The first in a series of work related posts, put here for my own reference, but also in the hope it’ll help others.

Today, we’re going to look at sort of reversing the good work done by a load balancer by allowing connections to two Linux servers point to one backend service. This would only generally be used if your load balanced servers perform more than one task where load balancing is beneficial for some of these services or as a stepping stone until the backend service is replicated on another server for load balancing. A similar setup could be used to translate ports.

To make things easier to visualise, the following diagram is what we’re going to achieve:

The ideal result

The ideal result

Here, the request comes in from the cloud (a user on the Internet), and hits either server 1 or 2 depending on which server the load balancer picks. Then, the server the user connects to passes the request onto the backend server. The goal is for the user to be able to reach this backend service regardless to which front end server they land on. We’re using this as a solution on two load balanced servers sitting in Microsoft Windows Azure until we start load balancing the backend service (which at the moment is hosted in a different data centre).

For this, we’re going to be using HAProxy, a light weight TCP/HTTP load balancing proxy server with “High Availability” in mind (hence the HA part of the name). We’re going to use this in an unconventional way, as Azure already load balances the two servers (as they are both part of the same, in Azure terms, “cloud service”), we’re going to install HAProxy on both servers and have them both point at one backend server. Once this is done, we will use the following configuration to set up the proxy, which is essentially in two parts. I’ll explain both parts as we go along:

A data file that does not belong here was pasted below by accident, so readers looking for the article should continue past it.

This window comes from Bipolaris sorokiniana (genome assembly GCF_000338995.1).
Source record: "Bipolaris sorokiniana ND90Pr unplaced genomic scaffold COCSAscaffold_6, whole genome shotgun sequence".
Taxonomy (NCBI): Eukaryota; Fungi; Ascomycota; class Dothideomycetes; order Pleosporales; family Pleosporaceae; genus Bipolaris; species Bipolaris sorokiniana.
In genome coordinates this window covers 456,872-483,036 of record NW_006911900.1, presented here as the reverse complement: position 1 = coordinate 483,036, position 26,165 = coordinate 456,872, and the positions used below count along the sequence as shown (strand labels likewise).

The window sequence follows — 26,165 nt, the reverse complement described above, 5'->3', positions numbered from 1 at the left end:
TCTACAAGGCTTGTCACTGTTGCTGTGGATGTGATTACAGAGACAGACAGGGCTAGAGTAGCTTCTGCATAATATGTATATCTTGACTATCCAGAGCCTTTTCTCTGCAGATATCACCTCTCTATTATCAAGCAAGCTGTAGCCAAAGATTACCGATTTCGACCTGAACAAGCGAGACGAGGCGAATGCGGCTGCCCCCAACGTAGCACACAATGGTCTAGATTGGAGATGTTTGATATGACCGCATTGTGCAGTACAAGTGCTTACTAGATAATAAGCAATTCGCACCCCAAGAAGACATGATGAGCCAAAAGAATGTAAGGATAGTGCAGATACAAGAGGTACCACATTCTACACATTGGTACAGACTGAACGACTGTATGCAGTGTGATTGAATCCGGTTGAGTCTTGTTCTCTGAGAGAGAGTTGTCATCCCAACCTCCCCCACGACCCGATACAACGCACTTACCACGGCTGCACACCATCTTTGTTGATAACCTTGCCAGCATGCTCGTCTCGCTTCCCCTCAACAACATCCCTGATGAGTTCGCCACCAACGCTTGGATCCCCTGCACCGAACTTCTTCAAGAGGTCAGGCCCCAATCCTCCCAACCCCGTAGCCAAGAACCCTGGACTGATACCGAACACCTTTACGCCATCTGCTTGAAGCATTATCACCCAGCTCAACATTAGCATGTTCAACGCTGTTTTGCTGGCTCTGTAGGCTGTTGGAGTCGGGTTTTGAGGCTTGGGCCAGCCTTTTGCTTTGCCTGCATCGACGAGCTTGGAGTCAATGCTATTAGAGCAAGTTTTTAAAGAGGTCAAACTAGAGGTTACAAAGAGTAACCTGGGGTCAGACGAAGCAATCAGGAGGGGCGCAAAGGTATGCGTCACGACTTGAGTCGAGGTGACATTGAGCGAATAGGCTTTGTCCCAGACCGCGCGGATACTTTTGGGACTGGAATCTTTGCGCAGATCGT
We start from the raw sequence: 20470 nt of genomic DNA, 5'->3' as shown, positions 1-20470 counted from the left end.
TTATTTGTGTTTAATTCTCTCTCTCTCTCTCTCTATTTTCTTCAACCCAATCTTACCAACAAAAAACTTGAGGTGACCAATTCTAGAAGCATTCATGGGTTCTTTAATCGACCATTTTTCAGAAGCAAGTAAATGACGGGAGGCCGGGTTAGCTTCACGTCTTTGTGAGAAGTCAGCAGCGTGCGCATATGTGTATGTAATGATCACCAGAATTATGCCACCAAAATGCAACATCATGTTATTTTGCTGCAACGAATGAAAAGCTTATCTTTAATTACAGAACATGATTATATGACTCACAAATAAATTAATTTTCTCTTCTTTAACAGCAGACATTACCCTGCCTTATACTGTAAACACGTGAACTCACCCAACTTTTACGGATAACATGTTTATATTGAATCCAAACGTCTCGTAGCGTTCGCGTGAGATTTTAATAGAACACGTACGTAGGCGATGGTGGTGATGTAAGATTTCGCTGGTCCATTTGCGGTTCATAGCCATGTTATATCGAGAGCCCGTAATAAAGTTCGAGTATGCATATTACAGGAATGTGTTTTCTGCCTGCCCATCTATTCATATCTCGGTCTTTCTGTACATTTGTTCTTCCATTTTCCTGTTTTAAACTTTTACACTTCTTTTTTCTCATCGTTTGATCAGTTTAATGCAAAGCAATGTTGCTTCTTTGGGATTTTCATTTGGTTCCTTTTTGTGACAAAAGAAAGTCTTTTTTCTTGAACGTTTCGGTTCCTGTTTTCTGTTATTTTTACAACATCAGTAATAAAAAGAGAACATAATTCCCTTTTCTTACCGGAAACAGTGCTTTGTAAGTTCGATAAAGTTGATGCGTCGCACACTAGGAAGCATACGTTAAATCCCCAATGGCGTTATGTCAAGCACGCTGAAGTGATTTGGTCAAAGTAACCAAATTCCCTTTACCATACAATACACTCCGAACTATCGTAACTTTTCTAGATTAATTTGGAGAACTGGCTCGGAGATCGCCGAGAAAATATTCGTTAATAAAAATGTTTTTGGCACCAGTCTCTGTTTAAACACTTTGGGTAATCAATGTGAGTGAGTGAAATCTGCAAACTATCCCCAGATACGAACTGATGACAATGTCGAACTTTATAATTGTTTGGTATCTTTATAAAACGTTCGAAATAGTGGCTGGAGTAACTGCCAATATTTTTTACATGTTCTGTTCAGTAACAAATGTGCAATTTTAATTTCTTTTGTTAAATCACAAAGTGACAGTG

backend servicename
mode tcp
timeout connect 60s
timeout server 5m
balance roundrobin
server server1 <>:<> maxconn 4096

Here we have defined the backend server and given it a name (in this example – servicename – but this should be changed to something more suitable), set it to TCP mode as the service we’re routing to isn’t a web server. Timeouts are set to 60 seconds to connect to the backend server, and a 5 minute time out for active connections. The balance flag is required, even with only one server defined. At this point, I should point out, if you want to use this solution to simply translate ports, you’d put your local service here, then in the following section, set the bind to the port you want to translate to.
frontend service_proxy
bind <>:<>
timeout client 5m
default_backend servicename

The other half of the config is defining the side the user interfaces with. Here we’ve named the front end service_proxy, the next line defines where HAProxy should be listening for incoming connections, if you set this to * (an asterisk) then this will accept requests from any address. The timeout here is set for 5 minutes, if the client doesn’t respond in that time, HAProxy will close the connection. Finally, we tell HAProxy to point all requests to the backend we defined earlier.

Once HAProxy is running on the two servers, both should be accepting traffic and forward it to the same backend server.